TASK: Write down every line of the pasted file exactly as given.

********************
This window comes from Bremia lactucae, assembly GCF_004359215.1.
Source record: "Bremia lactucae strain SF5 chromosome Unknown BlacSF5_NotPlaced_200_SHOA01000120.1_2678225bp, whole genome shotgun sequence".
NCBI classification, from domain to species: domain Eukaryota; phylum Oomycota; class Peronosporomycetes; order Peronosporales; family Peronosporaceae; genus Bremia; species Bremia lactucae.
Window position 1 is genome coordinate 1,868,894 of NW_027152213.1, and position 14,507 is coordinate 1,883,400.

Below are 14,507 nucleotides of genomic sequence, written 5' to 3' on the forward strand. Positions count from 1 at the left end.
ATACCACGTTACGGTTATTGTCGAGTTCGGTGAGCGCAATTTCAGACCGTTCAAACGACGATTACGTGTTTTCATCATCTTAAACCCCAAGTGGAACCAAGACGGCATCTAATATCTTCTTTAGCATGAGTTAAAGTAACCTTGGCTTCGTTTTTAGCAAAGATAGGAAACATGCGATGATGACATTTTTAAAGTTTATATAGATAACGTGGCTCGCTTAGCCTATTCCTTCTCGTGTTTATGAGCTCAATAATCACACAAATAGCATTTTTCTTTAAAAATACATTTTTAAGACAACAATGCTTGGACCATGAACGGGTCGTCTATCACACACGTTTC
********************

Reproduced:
This window comes from Bremia lactucae, assembly GCF_004359215.1.
Source record: "Bremia lactucae strain SF5 chromosome Unknown BlacSF5_NotPlaced_200_SHOA01000120.1_2678225bp, whole genome shotgun sequence".
NCBI classification, from domain to species: domain Eukaryota; phylum Oomycota; class Peronosporomycetes; order Peronosporales; family Peronosporaceae; genus Bremia; species Bremia lactucae.
Window position 1 is genome coordinate 1,868,894 of NW_027152213.1, and position 14,507 is coordinate 1,883,400.

Below are 14,507 nucleotides of genomic sequence, written 5' to 3' on the forward strand. Positions count from 1 at the left end.
ATACCACGTTACGGTTATTGTCGAGTTCGGTGAGCGCAATTTCAGACCGTTCAAACGACGATTACGTGTTTTCATCATCTTAAACCCCAAGTGGAACCAAGACGGCATCTAATATCTTCTTTAGCATGAGTTAAAGTAACCTTGGCTTCGTTTTTAGCAAAGATAGGAAACATGCGATGATGACATTTTTAAAGTTTATATAGATAACGTGGCTCGCTTAGCCTATTCCTTCTCGTGTTTATGAGCTCAATAATCACACAAATAGCATTTTTCTTTAAAAATACATTTTTAAGACAACAATGCTTGGACCATGAACGGGTCGTCTATCACACACGTTTC